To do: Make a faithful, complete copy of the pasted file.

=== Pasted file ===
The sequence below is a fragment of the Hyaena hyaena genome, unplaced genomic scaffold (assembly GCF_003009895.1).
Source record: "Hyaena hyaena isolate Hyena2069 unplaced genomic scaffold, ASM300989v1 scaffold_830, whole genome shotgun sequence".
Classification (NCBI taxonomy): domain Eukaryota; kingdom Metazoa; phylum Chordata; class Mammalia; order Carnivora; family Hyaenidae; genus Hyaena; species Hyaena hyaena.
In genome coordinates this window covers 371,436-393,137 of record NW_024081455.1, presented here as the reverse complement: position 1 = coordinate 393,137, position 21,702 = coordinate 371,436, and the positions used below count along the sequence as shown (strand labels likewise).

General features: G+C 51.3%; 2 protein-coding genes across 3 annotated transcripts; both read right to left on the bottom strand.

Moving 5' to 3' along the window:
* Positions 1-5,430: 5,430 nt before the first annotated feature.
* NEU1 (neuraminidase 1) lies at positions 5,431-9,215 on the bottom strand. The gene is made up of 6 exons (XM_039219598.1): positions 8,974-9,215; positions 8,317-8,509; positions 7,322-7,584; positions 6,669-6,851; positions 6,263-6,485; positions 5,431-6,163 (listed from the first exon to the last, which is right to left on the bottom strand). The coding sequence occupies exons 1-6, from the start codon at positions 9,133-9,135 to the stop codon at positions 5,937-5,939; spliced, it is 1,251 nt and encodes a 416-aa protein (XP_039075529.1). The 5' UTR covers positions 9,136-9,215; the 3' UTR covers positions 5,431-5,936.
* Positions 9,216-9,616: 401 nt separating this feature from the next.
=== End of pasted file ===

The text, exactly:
The sequence below is a fragment of the Hyaena hyaena genome, unplaced genomic scaffold (assembly GCF_003009895.1).
Source record: "Hyaena hyaena isolate Hyena2069 unplaced genomic scaffold, ASM300989v1 scaffold_830, whole genome shotgun sequence".
Classification (NCBI taxonomy): domain Eukaryota; kingdom Metazoa; phylum Chordata; class Mammalia; order Carnivora; family Hyaenidae; genus Hyaena; species Hyaena hyaena.
In genome coordinates this window covers 371,436-393,137 of record NW_024081455.1, presented here as the reverse complement: position 1 = coordinate 393,137, position 21,702 = coordinate 371,436, and the positions used below count along the sequence as shown (strand labels likewise).

General features: G+C 51.3%; 2 protein-coding genes across 3 annotated transcripts; both read right to left on the bottom strand.

Moving 5' to 3' along the window:
* Positions 1-5,430: 5,430 nt before the first annotated feature.
* NEU1 (neuraminidase 1) lies at positions 5,431-9,215 on the bottom strand. The gene is made up of 6 exons (XM_039219598.1): positions 8,974-9,215; positions 8,317-8,509; positions 7,322-7,584; positions 6,669-6,851; positions 6,263-6,485; positions 5,431-6,163 (listed from the first exon to the last, which is right to left on the bottom strand). The coding sequence occupies exons 1-6, from the start codon at positions 9,133-9,135 to the stop codon at positions 5,937-5,939; spliced, it is 1,251 nt and encodes a 416-aa protein (XP_039075529.1). The 5' UTR covers positions 9,136-9,215; the 3' UTR covers positions 5,431-5,936.
* Positions 9,216-9,616: 401 nt separating this feature from the next.